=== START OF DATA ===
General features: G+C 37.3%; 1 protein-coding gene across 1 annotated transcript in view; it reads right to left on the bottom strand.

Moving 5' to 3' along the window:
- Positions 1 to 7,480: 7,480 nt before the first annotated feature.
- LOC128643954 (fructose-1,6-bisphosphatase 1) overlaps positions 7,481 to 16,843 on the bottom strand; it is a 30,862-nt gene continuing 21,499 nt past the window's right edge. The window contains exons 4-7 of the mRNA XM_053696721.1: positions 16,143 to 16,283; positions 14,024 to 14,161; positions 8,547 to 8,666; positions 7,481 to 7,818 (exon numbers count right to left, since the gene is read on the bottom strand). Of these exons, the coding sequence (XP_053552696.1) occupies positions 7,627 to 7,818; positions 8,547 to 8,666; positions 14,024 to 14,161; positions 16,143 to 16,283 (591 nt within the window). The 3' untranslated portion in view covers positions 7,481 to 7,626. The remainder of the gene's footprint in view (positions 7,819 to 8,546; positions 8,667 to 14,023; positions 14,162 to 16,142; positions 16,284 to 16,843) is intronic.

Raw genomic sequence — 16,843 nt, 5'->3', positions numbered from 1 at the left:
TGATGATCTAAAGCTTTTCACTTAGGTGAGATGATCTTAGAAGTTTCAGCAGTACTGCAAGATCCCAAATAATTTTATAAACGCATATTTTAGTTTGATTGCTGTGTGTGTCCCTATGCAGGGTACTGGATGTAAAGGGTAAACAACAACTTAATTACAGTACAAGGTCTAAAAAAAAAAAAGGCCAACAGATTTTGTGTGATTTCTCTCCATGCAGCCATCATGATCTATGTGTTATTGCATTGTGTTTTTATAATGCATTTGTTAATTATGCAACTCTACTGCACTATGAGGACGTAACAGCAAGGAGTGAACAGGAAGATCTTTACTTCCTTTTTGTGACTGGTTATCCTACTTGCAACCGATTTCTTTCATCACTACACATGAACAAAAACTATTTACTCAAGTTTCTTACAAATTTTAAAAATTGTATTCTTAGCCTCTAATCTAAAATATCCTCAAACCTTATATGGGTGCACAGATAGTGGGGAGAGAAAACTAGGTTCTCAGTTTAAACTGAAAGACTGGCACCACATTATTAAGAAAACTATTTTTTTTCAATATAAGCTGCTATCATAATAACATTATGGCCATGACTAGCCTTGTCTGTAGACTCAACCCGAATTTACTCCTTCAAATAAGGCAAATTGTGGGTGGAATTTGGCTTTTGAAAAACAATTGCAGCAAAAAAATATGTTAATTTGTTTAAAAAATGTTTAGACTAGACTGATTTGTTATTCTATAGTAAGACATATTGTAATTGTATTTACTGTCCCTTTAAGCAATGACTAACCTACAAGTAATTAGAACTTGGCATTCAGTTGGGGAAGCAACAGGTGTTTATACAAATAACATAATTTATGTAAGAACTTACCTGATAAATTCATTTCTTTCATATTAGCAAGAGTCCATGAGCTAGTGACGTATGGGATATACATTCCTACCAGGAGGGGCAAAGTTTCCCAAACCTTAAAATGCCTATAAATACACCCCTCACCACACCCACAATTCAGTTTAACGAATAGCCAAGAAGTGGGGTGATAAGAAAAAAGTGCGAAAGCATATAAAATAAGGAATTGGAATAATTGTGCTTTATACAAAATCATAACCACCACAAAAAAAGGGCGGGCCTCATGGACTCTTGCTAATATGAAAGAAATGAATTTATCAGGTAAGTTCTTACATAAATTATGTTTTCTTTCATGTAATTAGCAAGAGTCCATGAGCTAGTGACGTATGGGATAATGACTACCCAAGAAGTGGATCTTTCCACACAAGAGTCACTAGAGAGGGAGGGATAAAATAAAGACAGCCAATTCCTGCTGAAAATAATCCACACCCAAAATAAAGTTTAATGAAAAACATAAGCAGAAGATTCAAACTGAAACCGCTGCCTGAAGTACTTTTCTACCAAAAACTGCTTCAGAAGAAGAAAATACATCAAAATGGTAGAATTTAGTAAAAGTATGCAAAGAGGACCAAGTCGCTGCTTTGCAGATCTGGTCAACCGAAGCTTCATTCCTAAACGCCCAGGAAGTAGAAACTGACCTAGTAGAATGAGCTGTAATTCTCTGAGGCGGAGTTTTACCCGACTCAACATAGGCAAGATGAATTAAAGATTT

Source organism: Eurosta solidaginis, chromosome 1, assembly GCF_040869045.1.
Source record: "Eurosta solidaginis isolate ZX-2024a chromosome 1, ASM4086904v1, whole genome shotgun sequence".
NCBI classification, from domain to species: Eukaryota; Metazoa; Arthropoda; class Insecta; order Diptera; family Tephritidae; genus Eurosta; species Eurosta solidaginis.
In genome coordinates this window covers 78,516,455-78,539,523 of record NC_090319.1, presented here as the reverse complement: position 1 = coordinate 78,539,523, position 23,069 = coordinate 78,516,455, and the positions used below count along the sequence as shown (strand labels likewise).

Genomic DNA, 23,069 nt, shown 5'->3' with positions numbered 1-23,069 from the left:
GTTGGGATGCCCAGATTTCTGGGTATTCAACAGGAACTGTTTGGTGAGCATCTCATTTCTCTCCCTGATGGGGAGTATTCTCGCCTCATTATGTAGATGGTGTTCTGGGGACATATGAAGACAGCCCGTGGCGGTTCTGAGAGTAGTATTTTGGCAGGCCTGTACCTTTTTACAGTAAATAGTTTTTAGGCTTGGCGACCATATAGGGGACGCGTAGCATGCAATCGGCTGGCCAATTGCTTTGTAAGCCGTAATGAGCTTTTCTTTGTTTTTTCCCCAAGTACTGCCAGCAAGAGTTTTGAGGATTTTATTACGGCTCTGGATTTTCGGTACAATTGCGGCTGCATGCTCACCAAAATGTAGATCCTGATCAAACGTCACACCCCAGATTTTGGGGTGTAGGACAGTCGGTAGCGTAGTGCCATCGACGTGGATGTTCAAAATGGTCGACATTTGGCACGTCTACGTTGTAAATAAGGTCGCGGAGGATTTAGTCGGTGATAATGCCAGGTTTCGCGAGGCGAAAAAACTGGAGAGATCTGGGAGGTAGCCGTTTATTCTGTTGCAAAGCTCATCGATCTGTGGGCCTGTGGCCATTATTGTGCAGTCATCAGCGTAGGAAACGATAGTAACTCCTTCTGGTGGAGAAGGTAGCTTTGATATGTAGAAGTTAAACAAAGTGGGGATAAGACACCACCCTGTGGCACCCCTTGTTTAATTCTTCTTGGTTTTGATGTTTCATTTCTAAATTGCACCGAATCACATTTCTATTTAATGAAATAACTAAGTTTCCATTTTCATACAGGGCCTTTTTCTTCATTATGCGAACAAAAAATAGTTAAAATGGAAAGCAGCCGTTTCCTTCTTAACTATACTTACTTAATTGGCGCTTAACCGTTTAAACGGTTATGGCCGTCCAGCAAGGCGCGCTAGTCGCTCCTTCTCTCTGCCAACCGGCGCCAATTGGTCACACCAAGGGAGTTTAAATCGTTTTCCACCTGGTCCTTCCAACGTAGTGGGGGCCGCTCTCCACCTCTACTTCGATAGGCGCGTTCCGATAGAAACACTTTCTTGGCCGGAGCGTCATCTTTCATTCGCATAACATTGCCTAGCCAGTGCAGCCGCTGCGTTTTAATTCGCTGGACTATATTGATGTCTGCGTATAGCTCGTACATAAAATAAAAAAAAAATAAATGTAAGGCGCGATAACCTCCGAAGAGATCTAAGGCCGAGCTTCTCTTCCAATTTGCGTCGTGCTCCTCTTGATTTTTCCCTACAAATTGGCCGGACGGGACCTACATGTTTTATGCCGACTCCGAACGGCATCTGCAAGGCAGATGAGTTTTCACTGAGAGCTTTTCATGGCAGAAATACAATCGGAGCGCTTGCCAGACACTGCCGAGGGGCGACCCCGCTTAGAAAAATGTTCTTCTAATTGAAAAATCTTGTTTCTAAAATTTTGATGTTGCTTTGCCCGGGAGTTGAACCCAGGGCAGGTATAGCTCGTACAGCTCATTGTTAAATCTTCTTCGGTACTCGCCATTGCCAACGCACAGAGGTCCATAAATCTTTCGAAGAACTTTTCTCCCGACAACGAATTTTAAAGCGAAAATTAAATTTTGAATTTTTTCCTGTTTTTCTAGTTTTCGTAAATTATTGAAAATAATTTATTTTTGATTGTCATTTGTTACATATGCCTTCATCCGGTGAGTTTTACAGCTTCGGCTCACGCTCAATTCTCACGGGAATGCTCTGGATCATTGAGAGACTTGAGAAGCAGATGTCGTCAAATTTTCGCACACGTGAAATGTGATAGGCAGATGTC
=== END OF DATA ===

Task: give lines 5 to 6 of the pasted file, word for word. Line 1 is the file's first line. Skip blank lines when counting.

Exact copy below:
Raw genomic sequence — 16,843 nt, 5'->3', positions numbered from 1 at the left:
TGATGATCTAAAGCTTTTCACTTAGGTGAGATGATCTTAGAAGTTTCAGCAGTACTGCAAGATCCCAAATAATTTTATAAACGCATATTTTAGTTTGATTGCTGTGTGTGTCCCTATGCAGGGTACTGGATGTAAAGGGTAAACAACAACTTAATTACAGTACAAGGTCTAAAAAAAAAAAAGGCCAACAGATTTTGTGTGATTTCTCTCCATGCAGCCATCATGATCTATGTGTTATTGCATTGTGTTTTTATAATGCATTTGTTAATTATGCAACTCTACTGCACTATGAGGACGTAACAGCAAGGAGTGAACAGGAAGATCTTTACTTCCTTTTTGTGACTGGTTATCCTACTTGCAACCGATTTCTTTCATCACTACACATGAACAAAAACTATTTACTCAAGTTTCTTACAAATTTTAAAAATTGTATTCTTAGCCTCTAATCTAAAATATCCTCAAACCTTATATGGGTGCACAGATAGTGGGGAGAGAAAACTAGGTTCTCAGTTTAAACTGAAAGACTGGCACCACATTATTAAGAAAACTATTTTTTTTCAATATAAGCTGCTATCATAATAACATTATGGCCATGACTAGCCTTGTCTGTAGACTCAACCCGAATTTACTCCTTCAAATAAGGCAAATTGTGGGTGGAATTTGGCTTTTGAAAAACAATTGCAGCAAAAAAATATGTTAATTTGTTTAAAAAATGTTTAGACTAGACTGATTTGTTATTCTATAGTAAGACATATTGTAATTGTATTTACTGTCCCTTTAAGCAATGACTAACCTACAAGTAATTAGAACTTGGCATTCAGTTGGGGAAGCAACAGGTGTTTATACAAATAACATAATTTATGTAAGAACTTACCTGATAAATTCATTTCTTTCATATTAGCAAGAGTCCATGAGCTAGTGACGTATGGGATATACATTCCTACCAGGAGGGGCAAAGTTTCCCAAACCTTAAAATGCCTATAAATACACCCCTCACCACACCCACAATTCAGTTTAACGAATAGCCAAGAAGTGGGGTGATAAGAAAAAAGTGCGAAAGCATATAAAATAAGGAATTGGAATAATTGTGCTTTATACAAAATCATAACCACCACAAAAAAAGGGCGGGCCTCATGGACTCTTGCTAATATGAAAGAAATGAATTTATCAGGTAAGTTCTTACATAAATTATGTTTTCTTTCATGTAATTAGCAAGAGTCCATGAGCTAGTGACGTATGGGATAATGACTACCCAAGAAGTGGATCTTTCCACACAAGAGTCACTAGAGAGGGAGGGATAAAATAAAGACAGCCAATTCCTGCTGAAAATAATCCACACCCAAAATAAAGTTTAATGAAAAACATAAGCAGAAGATTCAAACTGAAACCGCTGCCTGAAGTACTTTTCTACCAAAAACTGCTTCAGAAGAAGAAAATACATCAAAATGGTAGAATTTAGTAAAAGTATGCAAAGAGGACCAAGTCGCTGCTTTGCAGATCTGGTCAACCGAAGCTTCATTCCTAAACGCCCAGGAAGTAGAAACTGACCTAGTAGAATGAGCTGTAATTCTCTGAGGCGGAGTTTTACCCGACTCAACATAGGCAAGATGAATTAAAGATTT